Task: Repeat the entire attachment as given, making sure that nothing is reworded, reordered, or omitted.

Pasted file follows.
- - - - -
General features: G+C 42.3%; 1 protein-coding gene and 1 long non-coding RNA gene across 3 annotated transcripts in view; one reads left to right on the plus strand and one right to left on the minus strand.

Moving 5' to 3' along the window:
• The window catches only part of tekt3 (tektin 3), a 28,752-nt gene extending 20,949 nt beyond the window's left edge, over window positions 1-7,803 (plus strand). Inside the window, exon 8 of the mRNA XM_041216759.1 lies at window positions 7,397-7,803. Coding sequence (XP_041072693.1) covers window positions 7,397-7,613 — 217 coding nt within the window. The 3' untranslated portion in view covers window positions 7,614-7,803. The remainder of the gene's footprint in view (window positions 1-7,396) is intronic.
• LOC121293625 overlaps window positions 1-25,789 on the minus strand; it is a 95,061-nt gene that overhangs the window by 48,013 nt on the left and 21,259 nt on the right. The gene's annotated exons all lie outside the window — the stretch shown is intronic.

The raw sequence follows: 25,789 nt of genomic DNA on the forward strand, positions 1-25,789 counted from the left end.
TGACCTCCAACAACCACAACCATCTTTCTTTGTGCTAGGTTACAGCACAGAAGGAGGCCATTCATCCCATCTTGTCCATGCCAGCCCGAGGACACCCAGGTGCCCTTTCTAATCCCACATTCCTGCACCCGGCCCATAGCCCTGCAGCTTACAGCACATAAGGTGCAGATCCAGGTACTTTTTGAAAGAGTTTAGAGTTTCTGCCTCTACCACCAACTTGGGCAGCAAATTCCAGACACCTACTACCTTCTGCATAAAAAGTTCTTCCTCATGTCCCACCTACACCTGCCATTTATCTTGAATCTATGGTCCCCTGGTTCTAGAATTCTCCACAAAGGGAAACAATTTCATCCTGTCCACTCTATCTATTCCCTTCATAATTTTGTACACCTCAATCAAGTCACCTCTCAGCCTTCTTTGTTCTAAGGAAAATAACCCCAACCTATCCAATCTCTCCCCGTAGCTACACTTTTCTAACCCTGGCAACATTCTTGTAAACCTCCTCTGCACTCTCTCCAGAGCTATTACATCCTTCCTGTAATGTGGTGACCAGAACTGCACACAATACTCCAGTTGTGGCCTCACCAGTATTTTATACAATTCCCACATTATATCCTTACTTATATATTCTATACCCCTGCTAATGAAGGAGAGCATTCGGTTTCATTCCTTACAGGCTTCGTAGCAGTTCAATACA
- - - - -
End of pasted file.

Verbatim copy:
General features: G+C 42.3%; 1 protein-coding gene and 1 long non-coding RNA gene across 3 annotated transcripts in view; one reads left to right on the plus strand and one right to left on the minus strand.

Moving 5' to 3' along the window:
• The window catches only part of tekt3 (tektin 3), a 28,752-nt gene extending 20,949 nt beyond the window's left edge, over window positions 1-7,803 (plus strand). Inside the window, exon 8 of the mRNA XM_041216759.1 lies at window positions 7,397-7,803. Coding sequence (XP_041072693.1) covers window positions 7,397-7,613 — 217 coding nt within the window. The 3' untranslated portion in view covers window positions 7,614-7,803. The remainder of the gene's footprint in view (window positions 1-7,396) is intronic.
• LOC121293625 overlaps window positions 1-25,789 on the minus strand; it is a 95,061-nt gene that overhangs the window by 48,013 nt on the left and 21,259 nt on the right. The gene's annotated exons all lie outside the window — the stretch shown is intronic.

The raw sequence follows: 25,789 nt of genomic DNA on the forward strand, positions 1-25,789 counted from the left end.
TGACCTCCAACAACCACAACCATCTTTCTTTGTGCTAGGTTACAGCACAGAAGGAGGCCATTCATCCCATCTTGTCCATGCCAGCCCGAGGACACCCAGGTGCCCTTTCTAATCCCACATTCCTGCACCCGGCCCATAGCCCTGCAGCTTACAGCACATAAGGTGCAGATCCAGGTACTTTTTGAAAGAGTTTAGAGTTTCTGCCTCTACCACCAACTTGGGCAGCAAATTCCAGACACCTACTACCTTCTGCATAAAAAGTTCTTCCTCATGTCCCACCTACACCTGCCATTTATCTTGAATCTATGGTCCCCTGGTTCTAGAATTCTCCACAAAGGGAAACAATTTCATCCTGTCCACTCTATCTATTCCCTTCATAATTTTGTACACCTCAATCAAGTCACCTCTCAGCCTTCTTTGTTCTAAGGAAAATAACCCCAACCTATCCAATCTCTCCCCGTAGCTACACTTTTCTAACCCTGGCAACATTCTTGTAAACCTCCTCTGCACTCTCTCCAGAGCTATTACATCCTTCCTGTAATGTGGTGACCAGAACTGCACACAATACTCCAGTTGTGGCCTCACCAGTATTTTATACAATTCCCACATTATATCCTTACTTATATATTCTATACCCCTGCTAATGAAGGAGAGCATTCGGTTTCATTCCTTACAGGCTTCGTAGCAGTTCAATACA